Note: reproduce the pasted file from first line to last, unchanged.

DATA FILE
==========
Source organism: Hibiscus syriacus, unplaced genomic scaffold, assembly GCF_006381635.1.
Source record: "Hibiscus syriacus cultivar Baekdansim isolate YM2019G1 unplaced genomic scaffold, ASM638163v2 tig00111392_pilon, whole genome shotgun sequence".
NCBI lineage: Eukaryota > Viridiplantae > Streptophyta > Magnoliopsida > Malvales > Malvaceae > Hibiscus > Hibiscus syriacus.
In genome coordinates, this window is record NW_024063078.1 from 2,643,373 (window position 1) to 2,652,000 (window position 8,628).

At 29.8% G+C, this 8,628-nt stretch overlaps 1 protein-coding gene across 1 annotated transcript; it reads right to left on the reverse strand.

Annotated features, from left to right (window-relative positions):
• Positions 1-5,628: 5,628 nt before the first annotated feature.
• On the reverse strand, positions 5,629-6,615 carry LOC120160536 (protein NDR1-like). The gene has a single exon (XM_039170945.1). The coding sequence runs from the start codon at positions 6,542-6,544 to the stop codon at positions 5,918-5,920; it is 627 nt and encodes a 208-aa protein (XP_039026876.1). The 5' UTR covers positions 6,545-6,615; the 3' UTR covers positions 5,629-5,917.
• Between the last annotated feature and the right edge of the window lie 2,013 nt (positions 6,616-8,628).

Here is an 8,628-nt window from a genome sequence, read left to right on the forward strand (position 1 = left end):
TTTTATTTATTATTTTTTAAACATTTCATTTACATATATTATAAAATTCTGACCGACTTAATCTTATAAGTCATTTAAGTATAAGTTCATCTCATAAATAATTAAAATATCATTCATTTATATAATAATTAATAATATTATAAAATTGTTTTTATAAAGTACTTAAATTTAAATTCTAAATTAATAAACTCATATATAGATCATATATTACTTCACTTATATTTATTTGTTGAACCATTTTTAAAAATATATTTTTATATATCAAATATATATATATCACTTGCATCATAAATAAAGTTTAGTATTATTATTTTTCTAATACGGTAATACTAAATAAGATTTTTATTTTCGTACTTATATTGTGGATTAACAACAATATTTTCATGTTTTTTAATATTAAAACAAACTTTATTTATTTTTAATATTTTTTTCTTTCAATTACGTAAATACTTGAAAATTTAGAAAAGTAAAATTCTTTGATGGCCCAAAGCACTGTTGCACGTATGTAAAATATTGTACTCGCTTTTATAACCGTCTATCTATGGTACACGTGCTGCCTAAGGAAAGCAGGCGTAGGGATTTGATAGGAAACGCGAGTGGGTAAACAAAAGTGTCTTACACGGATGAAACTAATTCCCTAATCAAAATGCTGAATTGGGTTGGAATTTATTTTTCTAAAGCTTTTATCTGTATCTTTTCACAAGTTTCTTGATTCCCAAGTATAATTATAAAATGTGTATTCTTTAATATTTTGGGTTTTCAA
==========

Source organism: Hibiscus syriacus, unplaced genomic scaffold, assembly GCF_006381635.1.
Source record: "Hibiscus syriacus cultivar Baekdansim isolate YM2019G1 unplaced genomic scaffold, ASM638163v2 tig00111392_pilon, whole genome shotgun sequence".
NCBI lineage: Eukaryota > Viridiplantae > Streptophyta > Magnoliopsida > Malvales > Malvaceae > Hibiscus > Hibiscus syriacus.
In genome coordinates, this window is record NW_024063078.1 from 2,643,373 (window position 1) to 2,652,000 (window position 8,628).

At 29.8% G+C, this 8,628-nt stretch overlaps 1 protein-coding gene across 1 annotated transcript; it reads right to left on the reverse strand.

Annotated features, from left to right (window-relative positions):
• Positions 1-5,628: 5,628 nt before the first annotated feature.
• On the reverse strand, positions 5,629-6,615 carry LOC120160536 (protein NDR1-like). The gene has a single exon (XM_039170945.1). The coding sequence runs from the start codon at positions 6,542-6,544 to the stop codon at positions 5,918-5,920; it is 627 nt and encodes a 208-aa protein (XP_039026876.1). The 5' UTR covers positions 6,545-6,615; the 3' UTR covers positions 5,629-5,917.
• Between the last annotated feature and the right edge of the window lie 2,013 nt (positions 6,616-8,628).

Here is an 8,628-nt window from a genome sequence, read left to right on the forward strand (position 1 = left end):
TTTTATTTATTATTTTTTAAACATTTCATTTACATATATTATAAAATTCTGACCGACTTAATCTTATAAGTCATTTAAGTATAAGTTCATCTCATAAATAATTAAAATATCATTCATTTATATAATAATTAATAATATTATAAAATTGTTTTTATAAAGTACTTAAATTTAAATTCTAAATTAATAAACTCATATATAGATCATATATTACTTCACTTATATTTATTTGTTGAACCATTTTTAAAAATATATTTTTATATATCAAATATATATATATCACTTGCATCATAAATAAAGTTTAGTATTATTATTTTTCTAATACGGTAATACTAAATAAGATTTTTATTTTCGTACTTATATTGTGGATTAACAACAATATTTTCATGTTTTTTAATATTAAAACAAACTTTATTTATTTTTAATATTTTTTTCTTTCAATTACGTAAATACTTGAAAATTTAGAAAAGTAAAATTCTTTGATGGCCCAAAGCACTGTTGCACGTATGTAAAATATTGTACTCGCTTTTATAACCGTCTATCTATGGTACACGTGCTGCCTAAGGAAAGCAGGCGTAGGGATTTGATAGGAAACGCGAGTGGGTAAACAAAAGTGTCTTACACGGATGAAACTAATTCCCTAATCAAAATGCTGAATTGGGTTGGAATTTATTTTTCTAAAGCTTTTATCTGTATCTTTTCACAAGTTTCTTGATTCCCAAGTATAATTATAAAATGTGTATTCTTTAATATTTTGGGTTTTCAA